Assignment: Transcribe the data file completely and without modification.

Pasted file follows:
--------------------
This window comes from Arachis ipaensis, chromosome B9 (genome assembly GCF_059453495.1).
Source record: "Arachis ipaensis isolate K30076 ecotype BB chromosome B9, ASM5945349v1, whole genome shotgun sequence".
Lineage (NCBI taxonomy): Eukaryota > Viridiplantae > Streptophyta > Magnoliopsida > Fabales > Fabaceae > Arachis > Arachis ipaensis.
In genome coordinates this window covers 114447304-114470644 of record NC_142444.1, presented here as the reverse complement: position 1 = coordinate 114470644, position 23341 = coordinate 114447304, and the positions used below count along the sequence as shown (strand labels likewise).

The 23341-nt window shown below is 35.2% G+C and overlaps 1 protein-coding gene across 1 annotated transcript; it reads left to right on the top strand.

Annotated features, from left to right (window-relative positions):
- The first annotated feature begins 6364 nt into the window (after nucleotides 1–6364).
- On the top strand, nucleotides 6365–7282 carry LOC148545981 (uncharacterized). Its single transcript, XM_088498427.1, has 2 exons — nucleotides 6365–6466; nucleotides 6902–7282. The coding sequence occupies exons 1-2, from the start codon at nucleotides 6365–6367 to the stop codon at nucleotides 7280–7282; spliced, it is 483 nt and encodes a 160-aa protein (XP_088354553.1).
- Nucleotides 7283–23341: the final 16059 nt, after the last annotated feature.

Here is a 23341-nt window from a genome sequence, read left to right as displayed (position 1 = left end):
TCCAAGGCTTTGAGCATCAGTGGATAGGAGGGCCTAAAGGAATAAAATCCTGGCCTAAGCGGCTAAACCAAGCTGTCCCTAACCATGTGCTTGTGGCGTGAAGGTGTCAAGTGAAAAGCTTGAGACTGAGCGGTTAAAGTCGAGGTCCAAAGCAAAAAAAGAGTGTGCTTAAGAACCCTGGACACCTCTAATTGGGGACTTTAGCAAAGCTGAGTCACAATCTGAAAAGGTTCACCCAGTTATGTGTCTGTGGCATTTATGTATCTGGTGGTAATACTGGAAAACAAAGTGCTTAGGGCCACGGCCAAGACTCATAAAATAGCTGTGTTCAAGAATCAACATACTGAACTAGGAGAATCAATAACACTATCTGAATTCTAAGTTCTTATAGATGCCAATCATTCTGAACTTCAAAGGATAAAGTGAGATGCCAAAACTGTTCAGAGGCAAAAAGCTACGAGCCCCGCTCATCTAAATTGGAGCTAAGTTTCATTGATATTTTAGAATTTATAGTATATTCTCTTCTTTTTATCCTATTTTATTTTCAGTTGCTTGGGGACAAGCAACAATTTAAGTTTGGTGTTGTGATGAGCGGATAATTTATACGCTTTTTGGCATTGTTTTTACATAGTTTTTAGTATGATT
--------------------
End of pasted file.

This window comes from Arachis ipaensis, chromosome B9 (genome assembly GCF_059453495.1).
Source record: "Arachis ipaensis isolate K30076 ecotype BB chromosome B9, ASM5945349v1, whole genome shotgun sequence".
Lineage (NCBI taxonomy): Eukaryota > Viridiplantae > Streptophyta > Magnoliopsida > Fabales > Fabaceae > Arachis > Arachis ipaensis.
In genome coordinates this window covers 114447304-114470644 of record NC_142444.1, presented here as the reverse complement: position 1 = coordinate 114470644, position 23341 = coordinate 114447304, and the positions used below count along the sequence as shown (strand labels likewise).

The 23341-nt window shown below is 35.2% G+C and overlaps 1 protein-coding gene across 1 annotated transcript; it reads left to right on the top strand.

Annotated features, from left to right (window-relative positions):
- The first annotated feature begins 6364 nt into the window (after nucleotides 1–6364).
- On the top strand, nucleotides 6365–7282 carry LOC148545981 (uncharacterized). Its single transcript, XM_088498427.1, has 2 exons — nucleotides 6365–6466; nucleotides 6902–7282. The coding sequence occupies exons 1-2, from the start codon at nucleotides 6365–6367 to the stop codon at nucleotides 7280–7282; spliced, it is 483 nt and encodes a 160-aa protein (XP_088354553.1).
- Nucleotides 7283–23341: the final 16059 nt, after the last annotated feature.

Here is a 23341-nt window from a genome sequence, read left to right as displayed (position 1 = left end):
TCCAAGGCTTTGAGCATCAGTGGATAGGAGGGCCTAAAGGAATAAAATCCTGGCCTAAGCGGCTAAACCAAGCTGTCCCTAACCATGTGCTTGTGGCGTGAAGGTGTCAAGTGAAAAGCTTGAGACTGAGCGGTTAAAGTCGAGGTCCAAAGCAAAAAAAGAGTGTGCTTAAGAACCCTGGACACCTCTAATTGGGGACTTTAGCAAAGCTGAGTCACAATCTGAAAAGGTTCACCCAGTTATGTGTCTGTGGCATTTATGTATCTGGTGGTAATACTGGAAAACAAAGTGCTTAGGGCCACGGCCAAGACTCATAAAATAGCTGTGTTCAAGAATCAACATACTGAACTAGGAGAATCAATAACACTATCTGAATTCTAAGTTCTTATAGATGCCAATCATTCTGAACTTCAAAGGATAAAGTGAGATGCCAAAACTGTTCAGAGGCAAAAAGCTACGAGCCCCGCTCATCTAAATTGGAGCTAAGTTTCATTGATATTTTAGAATTTATAGTATATTCTCTTCTTTTTATCCTATTTTATTTTCAGTTGCTTGGGGACAAGCAACAATTTAAGTTTGGTGTTGTGATGAGCGGATAATTTATACGCTTTTTGGCATTGTTTTTACATAGTTTTTAGTATGATT